July 29, 2008 Length: 9:22

Molly reflects on both friendships and evangelism and the investment of ourselves in both.





I can be good, maybe too good at setting personal boundaries. When things get hectic, I pull inward, zoning in on nothing else but the tasks before me. Being naturally introverted, my default reaction to stress or piling responsibilities is to cut myself off socially - no phone calls, no correspondence, no invitations, no volunteering to bring a meal, host an event, or clean up afterwards. I am not the type of woman who needs to curb for the sake of her household an excessive preoccupation with people, parties, or participating in anything other than in the lives of those living right here, under my roof, sharing my last name.

This would be fine and all, if my sabbatical from the outside world were a temporary solution to a temporary dilemma. The problem is that I’m always busy; I am always overwhelmed because, hello...I have four young children. My circumstances won’t be changing anytime soon and I’m pretty sure it isn’t healthy to keep burying my head in the sand without ever coming up for air - or reaching out.

A few weeks ago, we arranged a long overdue get together with two families very close to our own. They met at our house for an afternoon of barbecuing, beach frolicking, and uplifting conversation. All in all, we have fourteen children between us. I watched on with awe and fascination as these mothering friends of mine tended to the needs of their many sons and daughters ranging in age from four months to twelve-years-old. There was never a moment when their eyes were not scanning our crowded back yard for preschoolers known to wander. They moved fluidly from diaper changes, to nursing, to snack making to sunscreen applying.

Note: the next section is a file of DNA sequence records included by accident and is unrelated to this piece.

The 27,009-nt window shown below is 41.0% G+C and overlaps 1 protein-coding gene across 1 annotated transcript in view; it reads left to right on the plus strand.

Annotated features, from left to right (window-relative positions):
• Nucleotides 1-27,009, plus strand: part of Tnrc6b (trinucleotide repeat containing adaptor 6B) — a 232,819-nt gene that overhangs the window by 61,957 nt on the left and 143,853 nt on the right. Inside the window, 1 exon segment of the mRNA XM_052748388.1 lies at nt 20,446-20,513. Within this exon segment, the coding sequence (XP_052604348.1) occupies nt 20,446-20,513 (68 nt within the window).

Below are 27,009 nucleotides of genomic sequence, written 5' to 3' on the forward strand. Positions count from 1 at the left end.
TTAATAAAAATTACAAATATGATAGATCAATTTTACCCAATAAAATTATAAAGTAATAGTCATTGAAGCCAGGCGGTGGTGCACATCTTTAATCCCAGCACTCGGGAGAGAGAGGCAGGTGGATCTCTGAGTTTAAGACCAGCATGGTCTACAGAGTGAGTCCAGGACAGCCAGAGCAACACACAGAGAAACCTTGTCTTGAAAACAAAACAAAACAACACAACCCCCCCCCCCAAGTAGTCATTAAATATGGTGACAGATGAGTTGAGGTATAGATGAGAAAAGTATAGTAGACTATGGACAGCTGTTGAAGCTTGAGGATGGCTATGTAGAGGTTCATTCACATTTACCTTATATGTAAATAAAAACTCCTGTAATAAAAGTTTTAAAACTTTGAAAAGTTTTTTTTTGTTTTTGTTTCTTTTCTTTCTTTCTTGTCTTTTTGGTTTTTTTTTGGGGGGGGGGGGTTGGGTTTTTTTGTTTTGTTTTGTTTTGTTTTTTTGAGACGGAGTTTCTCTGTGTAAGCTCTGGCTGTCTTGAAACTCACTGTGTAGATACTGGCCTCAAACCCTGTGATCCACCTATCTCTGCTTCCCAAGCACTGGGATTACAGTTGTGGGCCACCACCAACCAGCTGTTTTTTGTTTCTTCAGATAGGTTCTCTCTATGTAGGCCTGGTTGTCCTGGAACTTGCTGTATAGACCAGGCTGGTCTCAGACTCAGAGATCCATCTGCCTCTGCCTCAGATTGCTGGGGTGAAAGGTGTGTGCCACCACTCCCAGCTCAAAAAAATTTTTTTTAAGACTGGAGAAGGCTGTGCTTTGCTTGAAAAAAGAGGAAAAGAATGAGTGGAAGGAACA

They looked harried, much like I do right now, and stretched to their limits. There was no denying that motherhood has, at times, both suffocated and consumed them, has demanded more from them then they ever imagined possible. They talked honestly about their fears and insecurities, each of which sounded eerily familiar. They had more things and people to manage than I did. I had nothing on them in terms of workload or sleep deprivation. And yet, and yet they were able to step outside of it all and tune in to the quiet (and sometimes not so quiet) concerns of others, myself included.

I studied these women who never waited for a request to “hold my baby for a second,“or fill a plate, or pour lemonade into the cups of little ones not belonging to them. I observed as they asked questions of each other and really concentrated on the answers. I saw them laugh, embrace, and clean my kitchen. That evening, when only one of the families remained - the family with the longest drive home - I reached for a sweater in my closet and felt a gush of running water pouring down on all my clothes from out of a hole I had never noticed before in the ceiling. Without an ounce of hesitation, they decided to stick around and help to solve a potentially disastrous mystery that neither Troy or I felt capable of figuring out ourselves, especially at such a late hour. There was sawing in the garage, Home Depot runs, a toilet removal in our upstairs bathroom. Then at last, there was resolution. Even now I can’t get over it, their thoughtfulness and generosity. It was all quite humbling, convicting, and very hopeful.